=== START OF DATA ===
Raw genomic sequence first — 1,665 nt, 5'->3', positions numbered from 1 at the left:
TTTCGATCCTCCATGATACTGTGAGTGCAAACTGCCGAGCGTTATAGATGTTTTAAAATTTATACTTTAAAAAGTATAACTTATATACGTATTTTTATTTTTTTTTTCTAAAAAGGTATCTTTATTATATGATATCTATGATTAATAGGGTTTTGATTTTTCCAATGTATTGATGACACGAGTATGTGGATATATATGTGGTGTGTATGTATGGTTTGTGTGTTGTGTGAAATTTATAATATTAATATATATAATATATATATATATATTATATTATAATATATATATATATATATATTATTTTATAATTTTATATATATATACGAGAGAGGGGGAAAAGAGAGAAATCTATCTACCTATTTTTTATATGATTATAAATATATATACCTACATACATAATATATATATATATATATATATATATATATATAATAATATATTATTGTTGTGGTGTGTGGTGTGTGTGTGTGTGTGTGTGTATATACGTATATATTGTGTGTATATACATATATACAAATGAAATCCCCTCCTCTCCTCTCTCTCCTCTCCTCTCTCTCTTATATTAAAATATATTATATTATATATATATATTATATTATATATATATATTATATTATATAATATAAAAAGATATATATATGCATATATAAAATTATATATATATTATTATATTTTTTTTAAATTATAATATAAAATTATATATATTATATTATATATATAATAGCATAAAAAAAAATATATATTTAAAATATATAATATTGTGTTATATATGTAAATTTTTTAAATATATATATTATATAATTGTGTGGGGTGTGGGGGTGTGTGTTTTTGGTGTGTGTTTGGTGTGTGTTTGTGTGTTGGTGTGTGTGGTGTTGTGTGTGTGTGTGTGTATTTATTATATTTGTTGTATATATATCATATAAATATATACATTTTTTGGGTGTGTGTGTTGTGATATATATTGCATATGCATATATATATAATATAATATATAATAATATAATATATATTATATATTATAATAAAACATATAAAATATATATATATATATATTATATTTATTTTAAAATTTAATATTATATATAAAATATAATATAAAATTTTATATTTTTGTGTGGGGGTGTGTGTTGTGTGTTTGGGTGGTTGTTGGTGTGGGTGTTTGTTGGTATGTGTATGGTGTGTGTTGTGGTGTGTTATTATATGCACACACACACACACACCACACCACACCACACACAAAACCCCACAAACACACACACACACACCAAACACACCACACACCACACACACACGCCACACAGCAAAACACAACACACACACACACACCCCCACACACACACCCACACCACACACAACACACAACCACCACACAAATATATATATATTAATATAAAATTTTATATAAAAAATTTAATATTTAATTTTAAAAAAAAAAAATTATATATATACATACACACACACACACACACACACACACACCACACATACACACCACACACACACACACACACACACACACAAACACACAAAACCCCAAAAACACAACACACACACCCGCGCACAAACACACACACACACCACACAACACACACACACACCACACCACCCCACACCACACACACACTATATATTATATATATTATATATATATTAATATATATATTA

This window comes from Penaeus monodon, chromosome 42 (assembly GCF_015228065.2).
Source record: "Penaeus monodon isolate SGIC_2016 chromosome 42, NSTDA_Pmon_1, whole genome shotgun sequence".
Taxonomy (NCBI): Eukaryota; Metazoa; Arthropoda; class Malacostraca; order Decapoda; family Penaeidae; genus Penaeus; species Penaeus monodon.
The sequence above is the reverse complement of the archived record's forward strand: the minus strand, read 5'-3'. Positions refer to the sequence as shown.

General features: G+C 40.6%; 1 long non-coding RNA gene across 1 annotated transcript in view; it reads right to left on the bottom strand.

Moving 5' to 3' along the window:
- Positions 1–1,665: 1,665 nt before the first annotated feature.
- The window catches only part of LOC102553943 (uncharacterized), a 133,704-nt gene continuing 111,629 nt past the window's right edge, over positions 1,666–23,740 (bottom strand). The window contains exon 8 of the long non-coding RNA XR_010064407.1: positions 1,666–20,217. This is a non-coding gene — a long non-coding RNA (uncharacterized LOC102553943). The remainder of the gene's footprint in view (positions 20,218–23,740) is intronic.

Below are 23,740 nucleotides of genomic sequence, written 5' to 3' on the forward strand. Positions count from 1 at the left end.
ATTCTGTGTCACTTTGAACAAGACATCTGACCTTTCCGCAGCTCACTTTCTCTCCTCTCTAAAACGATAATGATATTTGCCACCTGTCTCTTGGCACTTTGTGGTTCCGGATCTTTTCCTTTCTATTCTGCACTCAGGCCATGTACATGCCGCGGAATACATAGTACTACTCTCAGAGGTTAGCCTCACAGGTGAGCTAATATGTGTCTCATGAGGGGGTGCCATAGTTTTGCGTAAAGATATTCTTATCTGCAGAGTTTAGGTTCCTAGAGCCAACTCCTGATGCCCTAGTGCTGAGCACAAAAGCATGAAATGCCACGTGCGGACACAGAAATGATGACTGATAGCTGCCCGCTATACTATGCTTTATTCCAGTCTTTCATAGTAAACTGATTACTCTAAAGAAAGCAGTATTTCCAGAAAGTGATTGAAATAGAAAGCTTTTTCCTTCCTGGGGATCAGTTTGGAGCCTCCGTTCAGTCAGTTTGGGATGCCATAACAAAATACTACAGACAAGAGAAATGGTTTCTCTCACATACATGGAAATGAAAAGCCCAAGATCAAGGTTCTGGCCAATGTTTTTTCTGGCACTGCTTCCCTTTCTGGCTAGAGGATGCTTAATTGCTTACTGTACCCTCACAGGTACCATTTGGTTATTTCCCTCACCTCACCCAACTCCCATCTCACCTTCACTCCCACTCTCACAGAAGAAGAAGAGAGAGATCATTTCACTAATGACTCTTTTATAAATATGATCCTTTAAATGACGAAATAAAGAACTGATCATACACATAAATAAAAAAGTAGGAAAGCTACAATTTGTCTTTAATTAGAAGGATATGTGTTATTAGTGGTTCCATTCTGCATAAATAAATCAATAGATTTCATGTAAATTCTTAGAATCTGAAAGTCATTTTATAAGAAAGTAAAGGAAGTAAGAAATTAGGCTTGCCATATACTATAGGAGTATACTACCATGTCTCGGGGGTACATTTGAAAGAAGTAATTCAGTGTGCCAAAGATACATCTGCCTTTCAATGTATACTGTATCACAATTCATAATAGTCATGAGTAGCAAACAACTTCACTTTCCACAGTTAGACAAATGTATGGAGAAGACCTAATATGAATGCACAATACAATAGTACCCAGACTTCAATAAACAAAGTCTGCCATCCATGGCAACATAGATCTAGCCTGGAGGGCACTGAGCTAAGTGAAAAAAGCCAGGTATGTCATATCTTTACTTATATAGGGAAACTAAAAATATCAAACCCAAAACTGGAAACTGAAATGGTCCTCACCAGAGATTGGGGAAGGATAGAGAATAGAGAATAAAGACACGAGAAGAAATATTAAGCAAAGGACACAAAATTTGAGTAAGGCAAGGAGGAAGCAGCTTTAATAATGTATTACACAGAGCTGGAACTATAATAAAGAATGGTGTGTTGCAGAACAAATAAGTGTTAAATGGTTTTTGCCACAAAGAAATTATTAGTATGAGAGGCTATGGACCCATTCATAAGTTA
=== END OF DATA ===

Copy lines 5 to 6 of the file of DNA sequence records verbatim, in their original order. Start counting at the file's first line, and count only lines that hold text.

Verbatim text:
Taxonomy (NCBI): Eukaryota; Metazoa; Arthropoda; class Malacostraca; order Decapoda; family Penaeidae; genus Penaeus; species Penaeus monodon.
The sequence above is the reverse complement of the archived record's forward strand: the minus strand, read 5'-3'. Positions refer to the sequence as shown.